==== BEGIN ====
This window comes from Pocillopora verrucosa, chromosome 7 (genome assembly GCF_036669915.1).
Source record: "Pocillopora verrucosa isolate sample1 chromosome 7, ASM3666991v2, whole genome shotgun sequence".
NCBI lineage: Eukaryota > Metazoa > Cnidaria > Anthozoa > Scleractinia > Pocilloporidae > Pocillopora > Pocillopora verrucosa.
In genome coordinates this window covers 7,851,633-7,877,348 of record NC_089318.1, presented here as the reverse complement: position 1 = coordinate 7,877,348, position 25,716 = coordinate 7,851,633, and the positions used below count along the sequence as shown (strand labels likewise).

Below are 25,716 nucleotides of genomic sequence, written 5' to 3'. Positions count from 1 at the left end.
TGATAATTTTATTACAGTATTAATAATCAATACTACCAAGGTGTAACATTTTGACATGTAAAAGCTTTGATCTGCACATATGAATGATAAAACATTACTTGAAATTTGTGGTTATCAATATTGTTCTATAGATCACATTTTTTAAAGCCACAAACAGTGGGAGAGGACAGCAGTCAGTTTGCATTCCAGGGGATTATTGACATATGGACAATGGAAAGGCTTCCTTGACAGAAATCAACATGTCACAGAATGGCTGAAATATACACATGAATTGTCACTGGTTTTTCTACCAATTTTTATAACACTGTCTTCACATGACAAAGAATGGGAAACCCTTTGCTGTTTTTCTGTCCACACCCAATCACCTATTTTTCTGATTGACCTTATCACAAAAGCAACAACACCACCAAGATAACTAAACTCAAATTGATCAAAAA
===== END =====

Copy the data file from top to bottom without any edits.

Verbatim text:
This window comes from Pocillopora verrucosa, chromosome 7 (genome assembly GCF_036669915.1).
Source record: "Pocillopora verrucosa isolate sample1 chromosome 7, ASM3666991v2, whole genome shotgun sequence".
NCBI lineage: Eukaryota > Metazoa > Cnidaria > Anthozoa > Scleractinia > Pocilloporidae > Pocillopora > Pocillopora verrucosa.
In genome coordinates this window covers 7,851,633-7,877,348 of record NC_089318.1, presented here as the reverse complement: position 1 = coordinate 7,877,348, position 25,716 = coordinate 7,851,633, and the positions used below count along the sequence as shown (strand labels likewise).

Below are 25,716 nucleotides of genomic sequence, written 5' to 3'. Positions count from 1 at the left end.
TGATAATTTTATTACAGTATTAATAATCAATACTACCAAGGTGTAACATTTTGACATGTAAAAGCTTTGATCTGCACATATGAATGATAAAACATTACTTGAAATTTGTGGTTATCAATATTGTTCTATAGATCACATTTTTTAAAGCCACAAACAGTGGGAGAGGACAGCAGTCAGTTTGCATTCCAGGGGATTATTGACATATGGACAATGGAAAGGCTTCCTTGACAGAAATCAACATGTCACAGAATGGCTGAAATATACACATGAATTGTCACTGGTTTTTCTACCAATTTTTATAACACTGTCTTCACATGACAAAGAATGGGAAACCCTTTGCTGTTTTTCTGTCCACACCCAATCACCTATTTTTCTGATTGACCTTATCACAAAAGCAACAACACCACCAAGATAACTAAACTCAAATTGATCAAAAA